Silver Mines and Incidents of Travel: Letters and Notes on Sea and Land

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T. Wilson, printer, 1893 - 314 páginas

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Página 223 - When the devil was sick, the devil a monk would be, When the devil was well, the devil a monk was he.
Página 293 - Lo, the poor Indian! whose untutor'd mind Sees God in clouds, or hears him in the wind; His soul, proud science never taught to stray Far as the solar walk, or milky way...
Página 59 - He that is surety for a stranger shall smart for it: and he that hateth suretyship is sure.
Página 177 - ... intention to injure us. We ought rather to meet the anticipated danger by a diligent cultivation, and prudent management, of our own resources. We ought to conciliate the respect and good will of other nations, and secure their assistance in case of need, by the benevolence and justice of our conduct. War is not to be resorted to without absolute necessity, nor unless peace would be more dangerous, and more miserable, than war itself.
Página 149 - ... heats it again, and but for your awnings, and the little air put in circulation by the continual flapping of the ship's sails, it would be almost insufferable. No person who has not crossed this region can form an adequate idea of its unpleasant effects.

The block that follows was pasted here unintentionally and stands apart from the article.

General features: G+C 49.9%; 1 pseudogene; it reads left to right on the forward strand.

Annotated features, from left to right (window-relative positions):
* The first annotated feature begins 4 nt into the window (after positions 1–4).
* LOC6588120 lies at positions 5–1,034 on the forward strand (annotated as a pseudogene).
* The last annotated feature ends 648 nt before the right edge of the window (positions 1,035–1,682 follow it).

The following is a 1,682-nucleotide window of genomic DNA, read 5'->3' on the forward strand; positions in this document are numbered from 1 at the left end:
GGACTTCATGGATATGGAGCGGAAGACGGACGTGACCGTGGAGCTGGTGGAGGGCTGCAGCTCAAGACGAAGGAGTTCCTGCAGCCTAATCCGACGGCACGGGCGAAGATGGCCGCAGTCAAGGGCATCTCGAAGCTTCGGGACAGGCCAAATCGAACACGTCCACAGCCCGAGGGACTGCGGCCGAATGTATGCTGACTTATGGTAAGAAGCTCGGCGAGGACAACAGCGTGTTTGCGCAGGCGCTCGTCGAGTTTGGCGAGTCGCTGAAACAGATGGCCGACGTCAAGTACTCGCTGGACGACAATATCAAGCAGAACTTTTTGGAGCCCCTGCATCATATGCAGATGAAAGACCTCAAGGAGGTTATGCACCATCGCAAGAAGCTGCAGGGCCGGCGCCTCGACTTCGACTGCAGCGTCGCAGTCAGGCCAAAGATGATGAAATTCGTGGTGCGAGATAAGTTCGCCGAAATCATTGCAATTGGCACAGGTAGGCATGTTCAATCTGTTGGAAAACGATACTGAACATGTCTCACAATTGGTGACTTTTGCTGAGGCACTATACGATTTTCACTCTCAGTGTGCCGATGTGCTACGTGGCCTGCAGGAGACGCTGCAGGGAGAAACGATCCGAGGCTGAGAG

Página 149 - ... of the ship's sails, it would be almost insufferable. No person who has not crossed this region can form an adequate idea of its unpleasant effects. You feel a degree of lassitude unconquerable, which not even the sea-bathing, which everywhere else proves so salutary and renovating, can dispel. Except when in actual danger of shipwreck, I never spent twelve more disagreeable days in the professional part of my life, than in these calm latitudes.
Página 177 - ... individual member of a state, is a just cause of war, if redress be refused, but a nation is not bound to go to war on so slight a foundation ; for it may of itself grant indemnity to the injured party, and if this cannot be done, yet the good of the whole is to be preferred to the welfare of a part.b Every milder method of redress is to be tried, before the nation makes an appeal to arms ; and this is the sage and moral precept of the writers on natural law.
Página 149 - ... flapping of the ship's sails, it would be almost insufferable. No person who has not crossed this region can form an adequate idea of its unpleasant effects. You feel a degree of lassitude unconquerable, which not even the sea-bathing, which every where else proves so salutary and renovating, can dispel.
Página 72 - I am Saint Mark, the patron of Venice ! I learned to-night that the Devils, assembled in council at Lido, in the Jews...

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